34 HSVflier : Not buying the SW stuff anymore....12 years ago i woud agree but A) they dont fly anywhere when compared to other carriers, B) the last few times ive
35 bobloblaw : AA could not drive WN out of BNA no matter how hard they tried. You think those adds would work?
36 FWAERJ : They didn't try hard enough, but they (oddly enough) were the same AAirline that drove countless airlines out of DFW to the point where the DOJ ran a
37 FWAERJ : WN flies more people nonstop than any other US carrier.
38 bobloblaw : No, they couldnt. WN at minimum would have had flights to MDW and HOU. You cant stop an airline from serving points from their "hub". DFW is not a go
39 FWAERJ : Don't forget Sun Jet International. And I think there were a few others.
40 rampart : If they couldn't drive them out, they just bought them and dismantled them: AirCal, Reno, TWA. I don't have a lot of sympathy. Not thrilled with the
41 JBAirwaysFan : If AA reopened a southern hub I could see certain smaller markets being reopened that AA cut after they closed RDU (DAB and MLB come to mind). Maybe e
42 milesrich : The MEM hub was created, not because of robust O & D traffic, but because ATL could not support three airline hubs. With deregulation, the interli
43 Cubsrule : AA was at least investigated, and I think sued by DoJ, for Ozark 2. From most medium-sized and larger WN stations, WN has many more destinations than
44 bobloblaw : Which route did AA fly that ozark2 flew? I thought ozark2 only flew MDW-COU-DFW. I also thought they code shared with AA.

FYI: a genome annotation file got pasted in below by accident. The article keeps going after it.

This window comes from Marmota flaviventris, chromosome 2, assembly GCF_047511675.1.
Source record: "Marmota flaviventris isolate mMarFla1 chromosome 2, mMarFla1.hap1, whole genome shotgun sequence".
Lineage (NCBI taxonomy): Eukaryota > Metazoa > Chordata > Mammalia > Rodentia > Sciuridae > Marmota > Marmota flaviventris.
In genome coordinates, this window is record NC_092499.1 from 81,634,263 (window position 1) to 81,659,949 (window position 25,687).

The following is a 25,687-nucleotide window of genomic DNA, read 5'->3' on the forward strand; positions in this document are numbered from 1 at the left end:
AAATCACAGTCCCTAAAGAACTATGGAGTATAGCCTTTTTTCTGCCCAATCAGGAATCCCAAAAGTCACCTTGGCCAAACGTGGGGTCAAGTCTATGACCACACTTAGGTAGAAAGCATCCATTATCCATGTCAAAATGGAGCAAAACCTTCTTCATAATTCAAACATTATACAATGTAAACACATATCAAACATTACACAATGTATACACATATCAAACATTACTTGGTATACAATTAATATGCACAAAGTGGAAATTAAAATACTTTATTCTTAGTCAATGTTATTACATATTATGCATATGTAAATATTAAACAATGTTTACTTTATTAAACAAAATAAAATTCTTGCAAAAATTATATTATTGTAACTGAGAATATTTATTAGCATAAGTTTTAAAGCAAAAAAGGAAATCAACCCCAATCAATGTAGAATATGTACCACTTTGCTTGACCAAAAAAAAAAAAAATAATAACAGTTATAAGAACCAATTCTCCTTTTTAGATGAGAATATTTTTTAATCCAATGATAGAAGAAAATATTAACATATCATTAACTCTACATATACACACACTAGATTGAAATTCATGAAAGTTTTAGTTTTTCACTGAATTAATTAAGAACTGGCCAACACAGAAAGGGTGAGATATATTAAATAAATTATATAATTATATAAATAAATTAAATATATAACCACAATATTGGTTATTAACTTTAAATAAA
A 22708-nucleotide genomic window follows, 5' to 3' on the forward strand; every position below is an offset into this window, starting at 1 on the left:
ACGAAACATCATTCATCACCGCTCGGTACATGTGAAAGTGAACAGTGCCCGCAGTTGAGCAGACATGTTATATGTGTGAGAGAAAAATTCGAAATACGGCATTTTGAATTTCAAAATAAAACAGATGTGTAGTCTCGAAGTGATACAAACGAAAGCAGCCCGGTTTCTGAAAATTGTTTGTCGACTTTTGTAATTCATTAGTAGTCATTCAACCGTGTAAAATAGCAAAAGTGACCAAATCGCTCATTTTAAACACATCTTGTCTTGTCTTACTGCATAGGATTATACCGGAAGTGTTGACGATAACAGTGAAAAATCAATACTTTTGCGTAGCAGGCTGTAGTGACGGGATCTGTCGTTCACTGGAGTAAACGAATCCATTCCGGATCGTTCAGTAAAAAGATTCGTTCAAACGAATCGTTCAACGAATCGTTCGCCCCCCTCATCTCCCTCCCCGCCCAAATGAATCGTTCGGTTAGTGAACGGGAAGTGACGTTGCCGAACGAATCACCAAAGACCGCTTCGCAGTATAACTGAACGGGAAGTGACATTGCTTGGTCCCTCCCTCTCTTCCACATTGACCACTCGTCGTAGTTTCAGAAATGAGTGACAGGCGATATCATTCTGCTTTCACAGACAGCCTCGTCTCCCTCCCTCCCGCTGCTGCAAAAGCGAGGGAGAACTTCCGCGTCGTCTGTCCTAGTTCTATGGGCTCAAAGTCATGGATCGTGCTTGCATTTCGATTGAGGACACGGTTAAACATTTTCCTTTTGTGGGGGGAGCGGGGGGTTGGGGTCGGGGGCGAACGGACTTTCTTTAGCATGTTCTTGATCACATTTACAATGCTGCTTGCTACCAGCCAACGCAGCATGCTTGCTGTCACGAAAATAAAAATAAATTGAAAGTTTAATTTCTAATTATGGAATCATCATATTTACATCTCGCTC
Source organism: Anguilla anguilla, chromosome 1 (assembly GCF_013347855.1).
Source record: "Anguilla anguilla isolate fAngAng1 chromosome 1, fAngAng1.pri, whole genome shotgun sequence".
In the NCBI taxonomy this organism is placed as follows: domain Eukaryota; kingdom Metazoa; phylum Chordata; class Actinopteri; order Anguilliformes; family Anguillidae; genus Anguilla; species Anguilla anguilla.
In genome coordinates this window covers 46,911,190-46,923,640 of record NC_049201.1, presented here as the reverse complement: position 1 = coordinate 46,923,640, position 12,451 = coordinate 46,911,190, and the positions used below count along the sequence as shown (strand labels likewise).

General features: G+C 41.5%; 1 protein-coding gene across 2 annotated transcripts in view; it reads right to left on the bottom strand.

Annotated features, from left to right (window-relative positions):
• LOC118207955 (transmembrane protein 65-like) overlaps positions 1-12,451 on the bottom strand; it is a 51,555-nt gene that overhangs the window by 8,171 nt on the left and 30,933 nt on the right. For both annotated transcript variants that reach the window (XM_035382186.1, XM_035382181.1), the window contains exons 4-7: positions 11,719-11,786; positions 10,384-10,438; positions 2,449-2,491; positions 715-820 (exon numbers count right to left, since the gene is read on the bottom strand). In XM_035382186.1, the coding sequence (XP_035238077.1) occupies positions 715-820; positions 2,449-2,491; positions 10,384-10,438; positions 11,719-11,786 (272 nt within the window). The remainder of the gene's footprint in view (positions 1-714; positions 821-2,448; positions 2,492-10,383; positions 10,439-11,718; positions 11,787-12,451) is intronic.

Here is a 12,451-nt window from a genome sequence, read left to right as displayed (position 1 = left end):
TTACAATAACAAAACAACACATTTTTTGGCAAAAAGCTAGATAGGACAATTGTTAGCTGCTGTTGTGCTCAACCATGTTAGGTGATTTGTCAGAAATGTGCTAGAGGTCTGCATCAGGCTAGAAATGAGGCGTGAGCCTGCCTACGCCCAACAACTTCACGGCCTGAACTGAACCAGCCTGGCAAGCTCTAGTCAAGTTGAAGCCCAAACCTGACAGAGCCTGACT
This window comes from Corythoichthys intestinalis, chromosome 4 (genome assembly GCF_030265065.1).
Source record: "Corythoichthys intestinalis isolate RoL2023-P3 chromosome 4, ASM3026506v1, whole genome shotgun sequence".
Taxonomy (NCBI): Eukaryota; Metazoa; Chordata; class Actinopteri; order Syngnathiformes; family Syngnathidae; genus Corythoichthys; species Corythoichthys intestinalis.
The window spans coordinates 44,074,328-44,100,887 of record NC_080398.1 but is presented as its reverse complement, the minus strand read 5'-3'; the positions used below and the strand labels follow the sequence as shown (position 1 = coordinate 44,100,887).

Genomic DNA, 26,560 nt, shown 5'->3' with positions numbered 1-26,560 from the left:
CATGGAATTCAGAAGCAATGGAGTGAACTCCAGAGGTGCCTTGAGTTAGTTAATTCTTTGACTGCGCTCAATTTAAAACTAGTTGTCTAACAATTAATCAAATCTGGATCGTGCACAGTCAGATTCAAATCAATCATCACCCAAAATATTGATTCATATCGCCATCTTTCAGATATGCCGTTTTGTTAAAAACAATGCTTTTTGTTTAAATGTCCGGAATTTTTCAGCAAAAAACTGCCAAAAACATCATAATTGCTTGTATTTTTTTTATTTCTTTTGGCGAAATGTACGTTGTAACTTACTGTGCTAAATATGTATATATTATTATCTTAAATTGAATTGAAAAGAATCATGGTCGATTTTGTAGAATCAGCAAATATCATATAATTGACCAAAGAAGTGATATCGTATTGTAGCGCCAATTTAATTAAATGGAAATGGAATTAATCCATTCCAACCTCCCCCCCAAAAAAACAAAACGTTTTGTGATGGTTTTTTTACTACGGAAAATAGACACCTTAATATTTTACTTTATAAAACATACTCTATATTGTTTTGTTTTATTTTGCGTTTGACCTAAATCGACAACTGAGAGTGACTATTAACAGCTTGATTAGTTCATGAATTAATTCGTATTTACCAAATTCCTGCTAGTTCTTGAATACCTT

45 Cubsrule : That was the original route, but I think they later tried MCI-DFW before they became ZO. I will look when I get back to the office on Monday, but I t
46 HSVflier : As someone who flies internationally on a regular basis, which is a huge number of business people, they are simply not an option even domestically.
47 CIDFlyer : exactly...WN may be big domestically but there are some areas who dont even see them. They are non existant in the Dakotas, Wyoming, Montana etc. The
48 bobloblaw : I dont recall that. They only had the FRJ328. Great Plains served BNA-TUL-OKC-ABQ with 328Jets around the same time.
49 Post contains images mayor : I don't suppose you'd like to count up total domestic destinations on WN vs DL, for example and then see if your statement holds up? Didn't Southern
50 AVLAirlineFreq : No, you're right, they opened at roughly the same time in the mid-1980s. But they both received service to LGW in 1994.
51 mayor : Ok, then.....my mistake was in thinking that their becoming hubs coincided with them getting the LGW routes. It's funny......we were so sure, in SLC
52 Cubsrule : Yes, they were the same 328Jets for both carriers. I do need to correct my previous statement. While the enforcement action against AA related to Wes
53 NASCARAirforce : AA Southern hub? Can you get much further south than MIA? AA building up MIA is what pretty much put the end to RDU and BNA as a hub
54 ckfred : A friend of mine who works for AA said one of the underlying reasons that AA closed the hubs at BNA, RDU, SJC, and STL was the lack of O&D traffic
55 cessna2 : MIA is too far south. If i'm trying to fly lets say RDU-MCI, I don't really want to have to connect via ORD, DFW, JFK, or MIA. I'd rather fly DL thro
56 FreshSide3 : Lots of music industry traffic between Nashville and Branson......Vegas, again music business, but BNA would offer a connection alternative to the bi
57 milesrich : To get to OMA from downtown Omaha, one drives through Carter Lake, Iowa, and Council Bluffs is right across the river from OMA. Using your definition